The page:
The protesters said they wanted to convince Ader to reject the bill and refer it to a constitutional review. The issue has thrust Budapest back into worldwide headlines, with critics at the very highest levels across the world claiming Orban continues to damage democracy.
However, last week the US embassy in Budapest issued a statement critical of the legislation, while accusing lawmakers who backed it of targeting the Soros-founded university.
Orban, an early supporter of U.S. President Donald Trump, has said repeatedly he expects an end to frequent U.S. criticism in earlier years of Orban's weakening of the democratic system of checks and balances, the rule of law and increased control over the media and the courts.
"His name is perhaps the strongest example of those who support anything that weakens nation states, they support everything that changes the traditional European lifestyle", Orban said in an interview on public radio Kossuth, as cited by Bloomberg. "The amendment does not violate the constitution's article ten on the freedom of learning and teaching".
In a statement, President Janos Ader said he didn't believe the new law, which passed through parliament in a matter of days, infringed on academic freedom.
For the Soros-founded Central European University, Hungary is demanding bilateral agreements with the United States and the state of NY, where the school is also accredited.
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Two lap later proper safety vehicle was out after Antonio Giovinazzi suffered his second heavy crash. Yeah, he really squeezed me, but it was good fun and I had the inside for the next corner".
Demonstrators hold a placard reading "Free country, free university!" as they protest against the efforts to close Central European University, as part of Prime Minister Viktor Orban's plan to transform Hungary into an "illiberal state" in Budapest, Hungary, Sunday, Apr. 9, 2017. Budapest has denied targeting CEU and said it merely wanted to create a level playing field for all foreign universities operating in Hungary. CEU says parts of the bill directly target it, and could force it to close. Other chants included "A free country, a free university", "Orban get out", "Viktator!" and "Europe, Europe".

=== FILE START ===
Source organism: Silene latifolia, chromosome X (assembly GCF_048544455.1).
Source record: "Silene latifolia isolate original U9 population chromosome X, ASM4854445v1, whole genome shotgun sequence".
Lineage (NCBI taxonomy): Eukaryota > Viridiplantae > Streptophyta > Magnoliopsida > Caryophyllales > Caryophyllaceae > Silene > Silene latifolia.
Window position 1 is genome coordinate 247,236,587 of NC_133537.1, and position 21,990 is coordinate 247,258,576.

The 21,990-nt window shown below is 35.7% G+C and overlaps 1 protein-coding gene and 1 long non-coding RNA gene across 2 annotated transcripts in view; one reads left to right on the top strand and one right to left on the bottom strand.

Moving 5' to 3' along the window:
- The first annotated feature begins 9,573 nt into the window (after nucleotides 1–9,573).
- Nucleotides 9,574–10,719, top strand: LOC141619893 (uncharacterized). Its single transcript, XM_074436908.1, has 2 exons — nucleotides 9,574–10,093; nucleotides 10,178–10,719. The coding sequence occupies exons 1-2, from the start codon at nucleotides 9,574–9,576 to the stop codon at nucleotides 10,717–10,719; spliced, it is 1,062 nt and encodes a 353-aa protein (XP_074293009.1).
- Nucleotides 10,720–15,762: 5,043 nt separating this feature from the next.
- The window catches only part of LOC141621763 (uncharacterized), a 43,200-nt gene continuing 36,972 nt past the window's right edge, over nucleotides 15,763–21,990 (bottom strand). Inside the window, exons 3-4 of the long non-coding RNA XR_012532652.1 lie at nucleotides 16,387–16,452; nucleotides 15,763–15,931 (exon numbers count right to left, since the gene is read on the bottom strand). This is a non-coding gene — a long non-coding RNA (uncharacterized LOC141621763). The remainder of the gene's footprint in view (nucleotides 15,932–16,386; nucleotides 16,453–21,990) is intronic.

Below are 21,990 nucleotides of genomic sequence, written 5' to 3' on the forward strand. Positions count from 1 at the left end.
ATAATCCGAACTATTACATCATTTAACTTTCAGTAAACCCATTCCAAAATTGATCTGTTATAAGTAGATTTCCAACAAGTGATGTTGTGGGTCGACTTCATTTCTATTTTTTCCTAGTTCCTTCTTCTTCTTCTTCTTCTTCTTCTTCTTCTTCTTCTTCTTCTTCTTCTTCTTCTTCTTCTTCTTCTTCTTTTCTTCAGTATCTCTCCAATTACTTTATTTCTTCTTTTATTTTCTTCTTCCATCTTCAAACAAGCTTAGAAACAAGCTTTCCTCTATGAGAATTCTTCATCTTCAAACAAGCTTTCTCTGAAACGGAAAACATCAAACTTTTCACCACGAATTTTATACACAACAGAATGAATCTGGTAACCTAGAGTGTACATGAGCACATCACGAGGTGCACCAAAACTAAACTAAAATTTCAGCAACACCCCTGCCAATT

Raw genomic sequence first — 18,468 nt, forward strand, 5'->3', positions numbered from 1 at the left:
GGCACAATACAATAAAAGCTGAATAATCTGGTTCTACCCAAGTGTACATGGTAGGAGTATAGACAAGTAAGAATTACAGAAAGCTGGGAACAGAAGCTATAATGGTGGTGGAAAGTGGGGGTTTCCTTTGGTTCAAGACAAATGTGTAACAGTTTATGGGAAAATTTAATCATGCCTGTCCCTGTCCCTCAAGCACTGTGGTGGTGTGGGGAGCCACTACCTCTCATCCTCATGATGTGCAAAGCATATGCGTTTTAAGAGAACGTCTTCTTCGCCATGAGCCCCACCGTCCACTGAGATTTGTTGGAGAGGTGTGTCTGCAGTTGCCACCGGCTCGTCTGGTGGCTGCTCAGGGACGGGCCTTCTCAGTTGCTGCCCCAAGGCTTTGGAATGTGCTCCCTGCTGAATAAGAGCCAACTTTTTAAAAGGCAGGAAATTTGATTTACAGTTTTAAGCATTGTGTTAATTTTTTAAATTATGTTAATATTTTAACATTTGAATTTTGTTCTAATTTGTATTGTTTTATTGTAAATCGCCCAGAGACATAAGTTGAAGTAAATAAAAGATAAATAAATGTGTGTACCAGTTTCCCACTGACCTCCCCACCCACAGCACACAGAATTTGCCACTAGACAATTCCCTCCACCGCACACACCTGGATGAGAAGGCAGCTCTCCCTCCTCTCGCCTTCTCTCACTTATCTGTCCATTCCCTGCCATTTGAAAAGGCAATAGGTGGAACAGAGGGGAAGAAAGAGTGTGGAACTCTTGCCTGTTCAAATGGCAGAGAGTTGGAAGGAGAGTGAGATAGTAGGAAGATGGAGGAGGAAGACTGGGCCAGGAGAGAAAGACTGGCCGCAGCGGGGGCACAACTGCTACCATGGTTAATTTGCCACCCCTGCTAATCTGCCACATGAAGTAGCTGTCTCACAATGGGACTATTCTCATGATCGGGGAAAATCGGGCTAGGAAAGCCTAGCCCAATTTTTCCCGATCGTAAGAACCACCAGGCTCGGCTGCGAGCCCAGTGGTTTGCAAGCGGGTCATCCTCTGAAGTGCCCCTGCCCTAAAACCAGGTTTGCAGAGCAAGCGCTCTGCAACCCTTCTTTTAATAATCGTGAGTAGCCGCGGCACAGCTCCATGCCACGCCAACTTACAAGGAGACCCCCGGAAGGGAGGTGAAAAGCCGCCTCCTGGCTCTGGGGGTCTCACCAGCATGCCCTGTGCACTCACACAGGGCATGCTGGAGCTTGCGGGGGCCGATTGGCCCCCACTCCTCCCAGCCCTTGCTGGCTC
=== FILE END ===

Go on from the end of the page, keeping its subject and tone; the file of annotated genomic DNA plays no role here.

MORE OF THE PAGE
This bill will effectively force CEU from Hungary - where it occupies prime real estate in the centre - as it requires foreign universities to have a campus both in the capital and their home countries.
Orban, who faces elections in 2018, is not expected to backtrack on the legislation as it constitutes a major plank of his political strategy defending national interests against what his government calls foreign meddling in Hungarian affairs. The U.S. and Germany have condemned the law and called on Hungary to reconsider.
A law expected to be passed in May would force nongovernmental organizations getting more than $24,500 a year from overseas to register with authorities. The CEU operates in Budapest but is the only worldwide college with no branch outside Hungary.
The university says the legislation "seeks to make it impossible for CEU to offer American-accredited master's and doctoral degrees, as it has done with the full agreement of Hungarian authorities for many years".